Letters from Maine

Speaking in code


If you live in Spokane, Wash., 99213 and 99214 are important numbers. Interchanging the last two digits can send your mail into the Twilight Zone. Otherwise those five digit sequences have little significance to most Americans ... unless of course you are a physician. You have been told multiple times by practice administrators and business consultants that the failure to attach the proper sequence to your bill for services can threaten the sustainability of your practice’s bottom line or put you at risk for a costly fine.

Paper money spread out. utah778/Thinkstock

Numerical codes for office visits were not handed down on stone tablets. There was a time when a physician simply charged for something he called an “office visit” and about half that for a “short” office visit that took less time and probably nothing for a “quick recheck.” He chose the fees based on what he felt was reasonable. I remember reading of one physician who pegged his charges at a dollar per penny of the cost of a regular postage stamp. For a variety of obvious and some unfortunate reasons, these loosely structured fee structures have disappeared.

Now a physician is asked to justify his or her charges by documenting what transpired during the office visit. The patient always has been the best witness, and at least has some sense of how much work the physician has had to do to arrive at diagnosis and suggest a treatment plan. Because the patient usually was paying the bill and had a personal stake in the value of the services provided, this system seemed to make sense.

However, now some large corporate entity or government agency probably is paying the bill and would like some idea of what it is being billed for. Justifying the service provided now falls on the physician. When the billing codes were first introduced and before the payers became more curious, it was easy. I simply applied 99213 to all my office visits and once or twice a day I would code out a visit that seemed more complex as a 99214. I wasn’t keeping track of how many minutes I spent in each visit, how many questions I asked, or how many body parts I examined. Except for patients with injured extremities, everyone was pretty much getting the same exam. My coding was based on my perception of value and effort. If it took more time than usual to remove a bit of cerumen or reassure an unusually concerned parent I chalked that up as my misfortune, not a reason to code the visit as a 99214. If I felt I needed more money, I assumed that my best option was to see more patients. Neither the patients nor the payers seemed to be complaining.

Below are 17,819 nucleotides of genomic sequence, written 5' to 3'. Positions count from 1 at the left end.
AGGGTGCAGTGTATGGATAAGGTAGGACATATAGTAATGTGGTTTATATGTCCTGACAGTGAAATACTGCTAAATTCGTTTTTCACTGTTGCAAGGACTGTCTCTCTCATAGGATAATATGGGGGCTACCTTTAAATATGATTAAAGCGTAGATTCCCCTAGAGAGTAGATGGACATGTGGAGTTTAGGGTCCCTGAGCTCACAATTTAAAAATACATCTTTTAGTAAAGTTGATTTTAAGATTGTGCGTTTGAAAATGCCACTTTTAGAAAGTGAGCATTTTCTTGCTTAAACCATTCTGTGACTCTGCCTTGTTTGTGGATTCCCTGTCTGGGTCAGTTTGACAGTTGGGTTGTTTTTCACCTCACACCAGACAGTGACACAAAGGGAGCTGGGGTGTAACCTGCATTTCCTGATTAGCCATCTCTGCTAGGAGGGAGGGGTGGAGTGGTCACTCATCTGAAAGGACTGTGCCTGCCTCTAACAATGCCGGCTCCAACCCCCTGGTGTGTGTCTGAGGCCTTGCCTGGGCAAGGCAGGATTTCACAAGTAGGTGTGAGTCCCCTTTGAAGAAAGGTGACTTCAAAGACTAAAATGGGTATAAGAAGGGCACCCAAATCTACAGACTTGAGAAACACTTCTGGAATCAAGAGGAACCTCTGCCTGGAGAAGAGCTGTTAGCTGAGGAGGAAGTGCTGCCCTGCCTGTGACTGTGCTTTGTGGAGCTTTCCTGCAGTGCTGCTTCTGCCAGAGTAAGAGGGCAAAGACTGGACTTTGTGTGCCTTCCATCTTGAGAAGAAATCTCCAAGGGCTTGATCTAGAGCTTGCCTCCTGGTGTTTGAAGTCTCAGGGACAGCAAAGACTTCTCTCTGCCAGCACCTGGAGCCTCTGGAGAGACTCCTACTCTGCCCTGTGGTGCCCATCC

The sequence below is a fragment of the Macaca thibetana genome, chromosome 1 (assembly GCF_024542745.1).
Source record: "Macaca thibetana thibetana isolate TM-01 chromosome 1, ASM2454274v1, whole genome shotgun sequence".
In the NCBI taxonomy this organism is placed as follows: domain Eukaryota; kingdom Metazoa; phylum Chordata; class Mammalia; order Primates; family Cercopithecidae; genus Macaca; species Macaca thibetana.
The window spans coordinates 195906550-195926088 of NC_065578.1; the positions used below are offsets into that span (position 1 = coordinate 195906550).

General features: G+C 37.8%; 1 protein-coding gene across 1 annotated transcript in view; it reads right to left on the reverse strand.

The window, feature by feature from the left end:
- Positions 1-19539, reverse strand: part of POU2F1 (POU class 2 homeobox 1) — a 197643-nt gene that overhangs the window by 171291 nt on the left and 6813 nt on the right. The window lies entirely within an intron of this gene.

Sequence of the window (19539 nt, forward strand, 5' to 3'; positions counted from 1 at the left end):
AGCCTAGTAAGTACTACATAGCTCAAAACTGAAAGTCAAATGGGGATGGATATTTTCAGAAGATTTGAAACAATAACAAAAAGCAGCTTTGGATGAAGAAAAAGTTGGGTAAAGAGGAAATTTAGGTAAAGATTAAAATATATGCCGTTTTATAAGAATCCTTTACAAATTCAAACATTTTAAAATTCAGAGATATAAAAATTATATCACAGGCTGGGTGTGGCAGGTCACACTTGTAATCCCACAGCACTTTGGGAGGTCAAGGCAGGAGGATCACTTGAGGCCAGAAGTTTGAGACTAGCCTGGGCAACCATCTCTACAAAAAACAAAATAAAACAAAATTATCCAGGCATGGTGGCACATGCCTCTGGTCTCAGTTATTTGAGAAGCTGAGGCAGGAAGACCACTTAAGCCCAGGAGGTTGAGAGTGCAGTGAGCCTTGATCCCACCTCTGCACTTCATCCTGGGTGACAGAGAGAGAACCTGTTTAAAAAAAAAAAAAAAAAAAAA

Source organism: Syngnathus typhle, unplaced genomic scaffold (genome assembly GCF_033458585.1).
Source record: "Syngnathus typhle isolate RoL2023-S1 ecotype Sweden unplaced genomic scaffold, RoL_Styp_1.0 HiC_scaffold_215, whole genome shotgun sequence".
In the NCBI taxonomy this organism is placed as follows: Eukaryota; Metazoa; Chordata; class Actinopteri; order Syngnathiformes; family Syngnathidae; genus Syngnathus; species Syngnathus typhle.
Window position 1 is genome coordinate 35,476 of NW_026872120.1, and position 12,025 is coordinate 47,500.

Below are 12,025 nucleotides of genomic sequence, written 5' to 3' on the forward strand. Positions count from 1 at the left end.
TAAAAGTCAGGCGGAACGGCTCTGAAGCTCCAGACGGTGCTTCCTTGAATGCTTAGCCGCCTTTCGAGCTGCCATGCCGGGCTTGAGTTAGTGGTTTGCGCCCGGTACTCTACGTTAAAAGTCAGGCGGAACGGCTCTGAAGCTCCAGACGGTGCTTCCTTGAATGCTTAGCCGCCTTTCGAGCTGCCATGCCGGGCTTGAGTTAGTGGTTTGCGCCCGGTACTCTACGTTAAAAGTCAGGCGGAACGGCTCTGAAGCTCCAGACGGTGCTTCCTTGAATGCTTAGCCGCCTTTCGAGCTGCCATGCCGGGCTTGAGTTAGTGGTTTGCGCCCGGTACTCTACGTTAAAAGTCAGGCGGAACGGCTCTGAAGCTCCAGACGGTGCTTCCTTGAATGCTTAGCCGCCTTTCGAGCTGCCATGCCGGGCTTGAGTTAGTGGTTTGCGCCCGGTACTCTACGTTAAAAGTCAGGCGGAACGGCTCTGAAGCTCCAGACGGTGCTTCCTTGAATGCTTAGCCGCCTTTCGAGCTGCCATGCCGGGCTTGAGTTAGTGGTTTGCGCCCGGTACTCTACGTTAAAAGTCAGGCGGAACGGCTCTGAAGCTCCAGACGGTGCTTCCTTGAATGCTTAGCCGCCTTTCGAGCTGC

Dr. William G. Wilkoff practiced primary care pediatrics in Brunswick, Maine, for nearly 40 years.

Dr. William G. Wilkoff

But obviously somewhere someone felt that there were too many providers gaming the system and there needed to be a better way to assign value to what a physician was doing in his or her examining room. Not surprisingly, the current coding system is flawed. I don’t have a workable alternative. However, I always have felt that if the folks who were paying the bills would come visit my office (unannounced if they wish) and spend a morning watching me see patients, they could more accurately assign a value to my work. I’m not sure how many of you would be comfortable with that degree of transparency. But for me it would be worth it if it freed me from the burden of coding to justify my effort.

Dr. Wilkoff practiced primary care pediatrics in Brunswick, Maine for nearly 40 years. He has authored several books on behavioral pediatrics, including “How to Say No to Your Toddler.” Email him at pdnews@mdedge.com.

Next Article: